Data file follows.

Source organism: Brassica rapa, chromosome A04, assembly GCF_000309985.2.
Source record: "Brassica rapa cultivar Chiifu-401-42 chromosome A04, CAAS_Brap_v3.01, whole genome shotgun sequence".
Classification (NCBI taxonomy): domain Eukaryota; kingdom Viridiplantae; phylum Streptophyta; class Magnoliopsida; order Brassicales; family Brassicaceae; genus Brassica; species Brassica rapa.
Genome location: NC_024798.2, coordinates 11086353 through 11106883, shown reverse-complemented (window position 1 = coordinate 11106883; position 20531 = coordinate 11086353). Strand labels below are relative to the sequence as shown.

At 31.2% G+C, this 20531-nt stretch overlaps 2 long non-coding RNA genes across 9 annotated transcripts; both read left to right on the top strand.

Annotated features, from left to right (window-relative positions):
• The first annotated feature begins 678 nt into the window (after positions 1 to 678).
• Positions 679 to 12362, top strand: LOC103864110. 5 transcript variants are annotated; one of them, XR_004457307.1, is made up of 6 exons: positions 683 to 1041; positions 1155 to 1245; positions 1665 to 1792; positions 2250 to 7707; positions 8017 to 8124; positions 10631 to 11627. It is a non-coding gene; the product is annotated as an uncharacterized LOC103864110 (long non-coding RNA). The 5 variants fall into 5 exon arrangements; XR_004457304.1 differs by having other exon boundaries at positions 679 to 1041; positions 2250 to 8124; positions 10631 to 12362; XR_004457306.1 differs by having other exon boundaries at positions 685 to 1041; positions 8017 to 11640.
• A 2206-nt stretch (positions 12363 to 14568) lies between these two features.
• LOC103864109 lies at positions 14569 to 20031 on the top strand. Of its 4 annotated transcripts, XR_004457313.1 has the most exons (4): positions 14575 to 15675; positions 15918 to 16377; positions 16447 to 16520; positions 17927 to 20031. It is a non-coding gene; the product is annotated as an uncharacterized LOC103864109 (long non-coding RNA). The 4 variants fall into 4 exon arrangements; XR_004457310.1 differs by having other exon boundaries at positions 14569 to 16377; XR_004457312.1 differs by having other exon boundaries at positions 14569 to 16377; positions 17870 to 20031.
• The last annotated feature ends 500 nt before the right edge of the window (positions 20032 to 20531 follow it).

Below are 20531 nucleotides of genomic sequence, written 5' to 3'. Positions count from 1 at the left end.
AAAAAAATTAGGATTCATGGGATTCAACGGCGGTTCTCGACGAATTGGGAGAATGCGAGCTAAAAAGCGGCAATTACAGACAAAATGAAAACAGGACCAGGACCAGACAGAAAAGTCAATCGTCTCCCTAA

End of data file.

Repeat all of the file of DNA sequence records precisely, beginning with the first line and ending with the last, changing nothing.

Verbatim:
Source organism: Brassica rapa, chromosome A04, assembly GCF_000309985.2.
Source record: "Brassica rapa cultivar Chiifu-401-42 chromosome A04, CAAS_Brap_v3.01, whole genome shotgun sequence".
Classification (NCBI taxonomy): domain Eukaryota; kingdom Viridiplantae; phylum Streptophyta; class Magnoliopsida; order Brassicales; family Brassicaceae; genus Brassica; species Brassica rapa.
Genome location: NC_024798.2, coordinates 11086353 through 11106883, shown reverse-complemented (window position 1 = coordinate 11106883; position 20531 = coordinate 11086353). Strand labels below are relative to the sequence as shown.

At 31.2% G+C, this 20531-nt stretch overlaps 2 long non-coding RNA genes across 9 annotated transcripts; both read left to right on the top strand.

Annotated features, from left to right (window-relative positions):
• The first annotated feature begins 678 nt into the window (after positions 1 to 678).
• Positions 679 to 12362, top strand: LOC103864110. 5 transcript variants are annotated; one of them, XR_004457307.1, is made up of 6 exons: positions 683 to 1041; positions 1155 to 1245; positions 1665 to 1792; positions 2250 to 7707; positions 8017 to 8124; positions 10631 to 11627. It is a non-coding gene; the product is annotated as an uncharacterized LOC103864110 (long non-coding RNA). The 5 variants fall into 5 exon arrangements; XR_004457304.1 differs by having other exon boundaries at positions 679 to 1041; positions 2250 to 8124; positions 10631 to 12362; XR_004457306.1 differs by having other exon boundaries at positions 685 to 1041; positions 8017 to 11640.
• A 2206-nt stretch (positions 12363 to 14568) lies between these two features.
• LOC103864109 lies at positions 14569 to 20031 on the top strand. Of its 4 annotated transcripts, XR_004457313.1 has the most exons (4): positions 14575 to 15675; positions 15918 to 16377; positions 16447 to 16520; positions 17927 to 20031. It is a non-coding gene; the product is annotated as an uncharacterized LOC103864109 (long non-coding RNA). The 4 variants fall into 4 exon arrangements; XR_004457310.1 differs by having other exon boundaries at positions 14569 to 16377; XR_004457312.1 differs by having other exon boundaries at positions 14569 to 16377; positions 17870 to 20031.
• The last annotated feature ends 500 nt before the right edge of the window (positions 20032 to 20531 follow it).

Below are 20531 nucleotides of genomic sequence, written 5' to 3'. Positions count from 1 at the left end.
AAAAAAATTAGGATTCATGGGATTCAACGGCGGTTCTCGACGAATTGGGAGAATGCGAGCTAAAAAGCGGCAATTACAGACAAAATGAAAACAGGACCAGGACCAGACAGAAAAGTCAATCGTCTCCCTAA